1. Lesson number three: It’s the process of doing something you believe in that is personally the most satisfying—more than the actual outcome of your efforts. But it’s only in retrospect that we gain this insight. So try to live in the moment and enjoy the ride.

As a child I was quite active in school—always organizing my peers and volunteering to lead activities and projects. But my childhood and early adulthood were far cry from the resume-building lives of young people today. Unstructured play and exploring various art forms early on, socializing with friends in my teen years, and focusing exclusively on academics later on dominated my formative years.

I had a lot of free time growing up.

Shortly after I moved to Flagstaff, while still in mid-20’s, I joined the board of the Greater Flagstaff Economic Council. I wanted to be involved in the community and because of my background in economics, I thought that would be a good match. They probably let me in, thinking as a young foreigner I was politically harmless and would support whatever was put in front of me. While I learned quite a bit about local politics during this time, my heart was not in it. I was professionally well suited for the organization but traditional economic development was not my passion. In fact, I did not know where my inspiration would come from. I didn’t even know I was supposed to find it.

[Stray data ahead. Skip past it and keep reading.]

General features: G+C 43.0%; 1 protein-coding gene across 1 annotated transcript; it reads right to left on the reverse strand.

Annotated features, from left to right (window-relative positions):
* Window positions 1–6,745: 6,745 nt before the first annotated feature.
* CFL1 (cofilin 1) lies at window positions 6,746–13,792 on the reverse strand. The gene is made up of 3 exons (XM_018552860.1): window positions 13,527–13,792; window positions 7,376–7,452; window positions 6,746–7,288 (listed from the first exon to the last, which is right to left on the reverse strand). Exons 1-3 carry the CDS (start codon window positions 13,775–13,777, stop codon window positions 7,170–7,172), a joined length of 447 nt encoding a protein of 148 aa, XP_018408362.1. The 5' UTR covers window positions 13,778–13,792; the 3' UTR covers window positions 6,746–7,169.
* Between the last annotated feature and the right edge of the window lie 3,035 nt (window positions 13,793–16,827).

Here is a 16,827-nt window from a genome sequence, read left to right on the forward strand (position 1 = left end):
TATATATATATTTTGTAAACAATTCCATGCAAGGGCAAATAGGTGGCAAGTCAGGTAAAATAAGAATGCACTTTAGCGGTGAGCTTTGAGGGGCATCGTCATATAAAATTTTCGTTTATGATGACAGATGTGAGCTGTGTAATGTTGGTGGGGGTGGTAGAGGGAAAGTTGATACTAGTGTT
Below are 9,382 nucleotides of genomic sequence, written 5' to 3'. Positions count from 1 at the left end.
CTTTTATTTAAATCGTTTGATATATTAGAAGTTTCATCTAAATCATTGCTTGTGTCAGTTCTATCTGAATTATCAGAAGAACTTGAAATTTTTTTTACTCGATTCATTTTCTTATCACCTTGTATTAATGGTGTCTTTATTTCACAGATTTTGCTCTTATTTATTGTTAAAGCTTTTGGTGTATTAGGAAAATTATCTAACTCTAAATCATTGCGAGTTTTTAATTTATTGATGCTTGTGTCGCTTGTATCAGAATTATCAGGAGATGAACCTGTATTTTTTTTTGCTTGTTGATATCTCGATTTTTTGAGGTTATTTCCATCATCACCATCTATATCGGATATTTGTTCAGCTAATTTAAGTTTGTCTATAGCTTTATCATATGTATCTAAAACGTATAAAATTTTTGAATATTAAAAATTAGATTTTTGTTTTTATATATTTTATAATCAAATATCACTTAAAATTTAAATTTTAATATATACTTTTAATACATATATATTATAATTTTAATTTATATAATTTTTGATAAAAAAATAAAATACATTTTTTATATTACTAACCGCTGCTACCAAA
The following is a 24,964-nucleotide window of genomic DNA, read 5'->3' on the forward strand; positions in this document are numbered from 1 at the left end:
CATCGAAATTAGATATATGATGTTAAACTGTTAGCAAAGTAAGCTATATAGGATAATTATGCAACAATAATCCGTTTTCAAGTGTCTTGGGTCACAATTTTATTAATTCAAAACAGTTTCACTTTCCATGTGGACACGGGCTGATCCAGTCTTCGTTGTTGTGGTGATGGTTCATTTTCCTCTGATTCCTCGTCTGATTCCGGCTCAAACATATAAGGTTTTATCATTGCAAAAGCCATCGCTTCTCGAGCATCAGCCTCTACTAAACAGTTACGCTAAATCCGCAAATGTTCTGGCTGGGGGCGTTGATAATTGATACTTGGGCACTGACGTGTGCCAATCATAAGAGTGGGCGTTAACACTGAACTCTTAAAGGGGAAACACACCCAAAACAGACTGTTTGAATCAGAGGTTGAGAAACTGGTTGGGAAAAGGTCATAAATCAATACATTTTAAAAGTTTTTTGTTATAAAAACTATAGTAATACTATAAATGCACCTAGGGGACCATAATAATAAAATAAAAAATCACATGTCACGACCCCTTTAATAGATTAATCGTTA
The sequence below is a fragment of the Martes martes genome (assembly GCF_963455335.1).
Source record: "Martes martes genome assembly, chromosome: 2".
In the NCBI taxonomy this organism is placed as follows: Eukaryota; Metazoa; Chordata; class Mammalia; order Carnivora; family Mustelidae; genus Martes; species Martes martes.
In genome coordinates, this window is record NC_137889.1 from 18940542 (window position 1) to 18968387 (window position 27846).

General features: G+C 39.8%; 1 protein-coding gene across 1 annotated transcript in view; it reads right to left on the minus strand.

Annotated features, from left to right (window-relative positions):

But then in 2008, passionate, former NAU professor Sandra Lubarsky invited me to join Friends of Flagstaff ‘s Future to replace her on the organization’s Board of Directors. And I found myself. I found my passion, my cause, my calling, my tribe. I was 31 years old. And ever since I’ve been inspired over and over to take on new challenges that all relate one way or another to the concepts of environmental sustainability and social and economic justice.

  1. Lesson number four: Don’t worry about building your resume. Give yourself permission to just “be”—enjoy, and allow yourself to discover what inspires you. It’s never too late to find yourself. You will be finding yourself, or versions of yourself, over your entire life.

Thank you and be kind to people you encounter on your journey discovering yourself.

Our Refreshed Mission – Guest Post by Emily

Happy New Year! It’s hard to believe that this April will mark two years since I moved to Flagstaff to lead NAU Career Development at University College. It’s been a lot of hard work and a lot of fun! The team has been through a name change, a few staff changes, six career and job fairs, and so much more. Recently, our team met to revisit our mission. We made a few subtle wording changes that I am really excited about, affirming our commitment To empower students and alumni to confidently navigate their careers as citizens of an evolving and global world.

So what does this mean? I’d like to start with the word EMPOWER. At NAU, we believe that you are ultimately in charge of your career. We will give you tools, guidance, and support along the way, but ultimately each student must determine the path that their career will take. Career decisions can be scary, no matter how long you’ve been in the workforce. However, our hope is that each of you can proceed with CONFIDENCE, knowing that if you are true to your values, strengths, and interests, any career decision that you make will be an important part of your career journey.